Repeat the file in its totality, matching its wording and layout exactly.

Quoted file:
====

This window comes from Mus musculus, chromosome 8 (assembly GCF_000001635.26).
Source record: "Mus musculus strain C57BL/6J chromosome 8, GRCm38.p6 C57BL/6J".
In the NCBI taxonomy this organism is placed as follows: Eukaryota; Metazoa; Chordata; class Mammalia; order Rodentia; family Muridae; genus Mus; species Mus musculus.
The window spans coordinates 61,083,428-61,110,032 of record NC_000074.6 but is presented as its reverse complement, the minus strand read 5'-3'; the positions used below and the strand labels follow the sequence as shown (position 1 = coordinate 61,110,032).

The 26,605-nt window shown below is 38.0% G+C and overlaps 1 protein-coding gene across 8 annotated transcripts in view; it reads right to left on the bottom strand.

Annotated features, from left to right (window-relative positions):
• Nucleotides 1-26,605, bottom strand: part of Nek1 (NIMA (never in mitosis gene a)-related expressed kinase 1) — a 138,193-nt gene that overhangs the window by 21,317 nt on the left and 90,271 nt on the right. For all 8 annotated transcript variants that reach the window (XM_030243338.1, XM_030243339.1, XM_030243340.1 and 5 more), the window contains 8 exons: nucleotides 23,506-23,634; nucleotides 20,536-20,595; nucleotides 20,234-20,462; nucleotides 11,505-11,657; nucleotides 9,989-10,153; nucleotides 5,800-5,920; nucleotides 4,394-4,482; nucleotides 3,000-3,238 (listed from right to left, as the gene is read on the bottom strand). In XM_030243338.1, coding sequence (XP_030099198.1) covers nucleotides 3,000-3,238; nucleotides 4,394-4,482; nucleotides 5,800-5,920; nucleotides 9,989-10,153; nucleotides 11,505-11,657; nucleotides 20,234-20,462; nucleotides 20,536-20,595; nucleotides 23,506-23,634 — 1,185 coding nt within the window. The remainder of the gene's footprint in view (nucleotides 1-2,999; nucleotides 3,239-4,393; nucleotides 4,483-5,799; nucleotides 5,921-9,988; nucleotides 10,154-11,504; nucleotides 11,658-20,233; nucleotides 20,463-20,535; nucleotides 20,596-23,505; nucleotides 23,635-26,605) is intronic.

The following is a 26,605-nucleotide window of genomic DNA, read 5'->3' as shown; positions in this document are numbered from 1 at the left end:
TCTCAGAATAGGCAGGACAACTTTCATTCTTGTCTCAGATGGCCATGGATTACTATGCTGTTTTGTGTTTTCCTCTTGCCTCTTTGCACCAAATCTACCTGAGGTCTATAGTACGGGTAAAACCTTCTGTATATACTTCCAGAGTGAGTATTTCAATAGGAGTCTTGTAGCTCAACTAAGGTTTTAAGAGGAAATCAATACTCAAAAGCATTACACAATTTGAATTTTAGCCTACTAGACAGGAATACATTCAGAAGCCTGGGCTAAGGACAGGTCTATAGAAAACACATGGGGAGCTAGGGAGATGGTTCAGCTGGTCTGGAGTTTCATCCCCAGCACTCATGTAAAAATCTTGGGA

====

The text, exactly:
This window comes from Mus musculus, chromosome 8 (assembly GCF_000001635.26).
Source record: "Mus musculus strain C57BL/6J chromosome 8, GRCm38.p6 C57BL/6J".
In the NCBI taxonomy this organism is placed as follows: Eukaryota; Metazoa; Chordata; class Mammalia; order Rodentia; family Muridae; genus Mus; species Mus musculus.
The window spans coordinates 61,083,428-61,110,032 of record NC_000074.6 but is presented as its reverse complement, the minus strand read 5'-3'; the positions used below and the strand labels follow the sequence as shown (position 1 = coordinate 61,110,032).

The 26,605-nt window shown below is 38.0% G+C and overlaps 1 protein-coding gene across 8 annotated transcripts in view; it reads right to left on the bottom strand.

Annotated features, from left to right (window-relative positions):
• Nucleotides 1-26,605, bottom strand: part of Nek1 (NIMA (never in mitosis gene a)-related expressed kinase 1) — a 138,193-nt gene that overhangs the window by 21,317 nt on the left and 90,271 nt on the right. For all 8 annotated transcript variants that reach the window (XM_030243338.1, XM_030243339.1, XM_030243340.1 and 5 more), the window contains 8 exons: nucleotides 23,506-23,634; nucleotides 20,536-20,595; nucleotides 20,234-20,462; nucleotides 11,505-11,657; nucleotides 9,989-10,153; nucleotides 5,800-5,920; nucleotides 4,394-4,482; nucleotides 3,000-3,238 (listed from right to left, as the gene is read on the bottom strand). In XM_030243338.1, coding sequence (XP_030099198.1) covers nucleotides 3,000-3,238; nucleotides 4,394-4,482; nucleotides 5,800-5,920; nucleotides 9,989-10,153; nucleotides 11,505-11,657; nucleotides 20,234-20,462; nucleotides 20,536-20,595; nucleotides 23,506-23,634 — 1,185 coding nt within the window. The remainder of the gene's footprint in view (nucleotides 1-2,999; nucleotides 3,239-4,393; nucleotides 4,483-5,799; nucleotides 5,921-9,988; nucleotides 10,154-11,504; nucleotides 11,658-20,233; nucleotides 20,463-20,535; nucleotides 20,596-23,505; nucleotides 23,635-26,605) is intronic.

The following is a 26,605-nucleotide window of genomic DNA, read 5'->3' as shown; positions in this document are numbered from 1 at the left end:
TCTCAGAATAGGCAGGACAACTTTCATTCTTGTCTCAGATGGCCATGGATTACTATGCTGTTTTGTGTTTTCCTCTTGCCTCTTTGCACCAAATCTACCTGAGGTCTATAGTACGGGTAAAACCTTCTGTATATACTTCCAGAGTGAGTATTTCAATAGGAGTCTTGTAGCTCAACTAAGGTTTTAAGAGGAAATCAATACTCAAAAGCATTACACAATTTGAATTTTAGCCTACTAGACAGGAATACATTCAGAAGCCTGGGCTAAGGACAGGTCTATAGAAAACACATGGGGAGCTAGGGAGATGGTTCAGCTGGTCTGGAGTTTCATCCCCAGCACTCATGTAAAAATCTTGGGA